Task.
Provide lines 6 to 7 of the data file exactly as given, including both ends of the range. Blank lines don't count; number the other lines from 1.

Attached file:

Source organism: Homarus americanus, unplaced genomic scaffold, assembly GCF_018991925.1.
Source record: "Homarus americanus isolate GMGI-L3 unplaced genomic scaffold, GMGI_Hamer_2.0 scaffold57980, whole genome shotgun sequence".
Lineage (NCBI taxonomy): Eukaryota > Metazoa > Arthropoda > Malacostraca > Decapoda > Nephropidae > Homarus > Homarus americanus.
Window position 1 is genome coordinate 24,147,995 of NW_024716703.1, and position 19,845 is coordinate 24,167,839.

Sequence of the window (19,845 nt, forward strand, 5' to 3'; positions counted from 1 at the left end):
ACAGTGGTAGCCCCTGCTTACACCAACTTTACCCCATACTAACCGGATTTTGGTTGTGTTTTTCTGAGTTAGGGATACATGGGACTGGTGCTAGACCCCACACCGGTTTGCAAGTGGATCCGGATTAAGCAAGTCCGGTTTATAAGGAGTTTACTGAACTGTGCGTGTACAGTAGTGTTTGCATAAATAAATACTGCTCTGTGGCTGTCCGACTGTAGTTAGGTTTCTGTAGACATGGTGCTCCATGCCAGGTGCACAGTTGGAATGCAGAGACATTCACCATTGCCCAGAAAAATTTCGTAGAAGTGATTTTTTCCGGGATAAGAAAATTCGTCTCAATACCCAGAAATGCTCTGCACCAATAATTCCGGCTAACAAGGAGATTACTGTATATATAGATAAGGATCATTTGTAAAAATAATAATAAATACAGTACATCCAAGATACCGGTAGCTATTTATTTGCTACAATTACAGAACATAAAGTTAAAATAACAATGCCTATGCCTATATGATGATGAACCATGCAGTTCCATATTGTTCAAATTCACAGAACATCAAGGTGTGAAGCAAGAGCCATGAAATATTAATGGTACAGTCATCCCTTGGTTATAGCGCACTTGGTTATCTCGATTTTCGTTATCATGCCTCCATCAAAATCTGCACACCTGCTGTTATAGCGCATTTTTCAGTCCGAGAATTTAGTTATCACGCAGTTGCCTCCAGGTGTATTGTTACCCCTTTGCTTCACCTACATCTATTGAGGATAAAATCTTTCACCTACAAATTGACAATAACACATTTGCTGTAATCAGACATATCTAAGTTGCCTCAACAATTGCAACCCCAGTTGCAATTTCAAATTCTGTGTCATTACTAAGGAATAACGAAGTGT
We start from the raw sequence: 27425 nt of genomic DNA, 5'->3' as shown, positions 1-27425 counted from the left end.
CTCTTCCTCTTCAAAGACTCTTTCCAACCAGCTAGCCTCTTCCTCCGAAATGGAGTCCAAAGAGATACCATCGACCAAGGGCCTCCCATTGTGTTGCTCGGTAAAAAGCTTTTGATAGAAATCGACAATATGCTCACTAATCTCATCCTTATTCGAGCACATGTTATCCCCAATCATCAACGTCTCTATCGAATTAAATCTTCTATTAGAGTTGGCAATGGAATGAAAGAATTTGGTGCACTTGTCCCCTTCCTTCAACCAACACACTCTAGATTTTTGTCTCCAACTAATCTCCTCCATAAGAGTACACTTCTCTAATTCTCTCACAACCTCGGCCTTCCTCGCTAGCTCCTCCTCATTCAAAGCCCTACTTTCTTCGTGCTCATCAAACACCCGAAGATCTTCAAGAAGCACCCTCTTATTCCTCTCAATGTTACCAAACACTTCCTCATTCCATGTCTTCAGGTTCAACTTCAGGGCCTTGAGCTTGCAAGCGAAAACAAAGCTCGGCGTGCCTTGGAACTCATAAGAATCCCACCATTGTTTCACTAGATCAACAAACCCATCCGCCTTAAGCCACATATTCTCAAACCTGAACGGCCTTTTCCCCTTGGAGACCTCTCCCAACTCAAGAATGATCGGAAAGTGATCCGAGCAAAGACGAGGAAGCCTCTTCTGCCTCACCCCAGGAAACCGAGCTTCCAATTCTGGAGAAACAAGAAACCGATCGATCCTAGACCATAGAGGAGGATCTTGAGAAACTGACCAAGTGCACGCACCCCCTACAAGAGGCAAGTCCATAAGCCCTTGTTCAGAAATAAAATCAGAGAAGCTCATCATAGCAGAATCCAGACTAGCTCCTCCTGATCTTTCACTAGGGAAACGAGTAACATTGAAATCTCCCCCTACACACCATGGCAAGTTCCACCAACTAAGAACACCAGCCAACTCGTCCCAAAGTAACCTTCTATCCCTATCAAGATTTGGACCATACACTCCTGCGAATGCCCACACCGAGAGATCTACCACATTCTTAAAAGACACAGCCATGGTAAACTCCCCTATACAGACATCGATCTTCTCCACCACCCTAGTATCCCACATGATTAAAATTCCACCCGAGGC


ACAGTGGTAGCCCCTGCTTACACCAACTTTACCCCATACTAACCGGATTTTGGTTGTGTTTTTCTGAGTTAGGGATACATGGGACTGGTGCTAGACCCCACACCGGTTTGCAAGTGGATCCGGATTAAGCAAGTCCGGTTTATAAGGAGTTTACTGAACTGTGCGTGTACAGTAGTGTTTGCATAAATAAATACTGCTCTGTGGCTGTCCGACTGTAGTTAGGTTTCTGTAGACATGGTGCTCCATGCCAGGTGCACAGTTGGAATGCAGAGACATTCACCATTGCCCAGAAAAATTTCGTAGAAGTGATTTTTTCCGGGATAAGAAAATTCGTCTCAATACCCAGAAATGCTCTGCACCAATAATTCCGGCTAACAAGGAGATTACTGTATATATAGATAAGGATCATTTGTAAAAATAATAATAAATACAGTACATCCAAGATACCGGTAGCTATTTATTTGCTACAATTACAGAACATAAAGTTAAAATAACAATGCCTATGCCTATATGATGATGAACCATGCAGTTCCATATTGTTCAAATTCACAGAACATCAAGGTGTGAAGCAAGAGCCATGAAATATTAATGGTACAGTCATCCCTTGGTTATAGCGCACTTGGTTATCTCGATTTTCGTTATCATGCCTCCATCAAAATCTGCACACCTGCTGTTATAGCGCATTTTTCAGTCCGAGAATTTAGTTATCACGCAGTTGCCTCCAGGTGTATTGTTACCCCTTTGCTTCACCTACATCTATTGAGGATAAAATCTTTCACCTACAAATTGACAATAACACATTTGCTGTAATCAGACATATCTAAGTTGCCTCAACAATTGCAACCCCAGTTGCAATTTCAAATTCTGTGTCATTACTAAGGAATAACGAAGTGT
We start from the raw sequence: 27425 nt of genomic DNA, 5'->3' as shown, positions 1-27425 counted from the left end.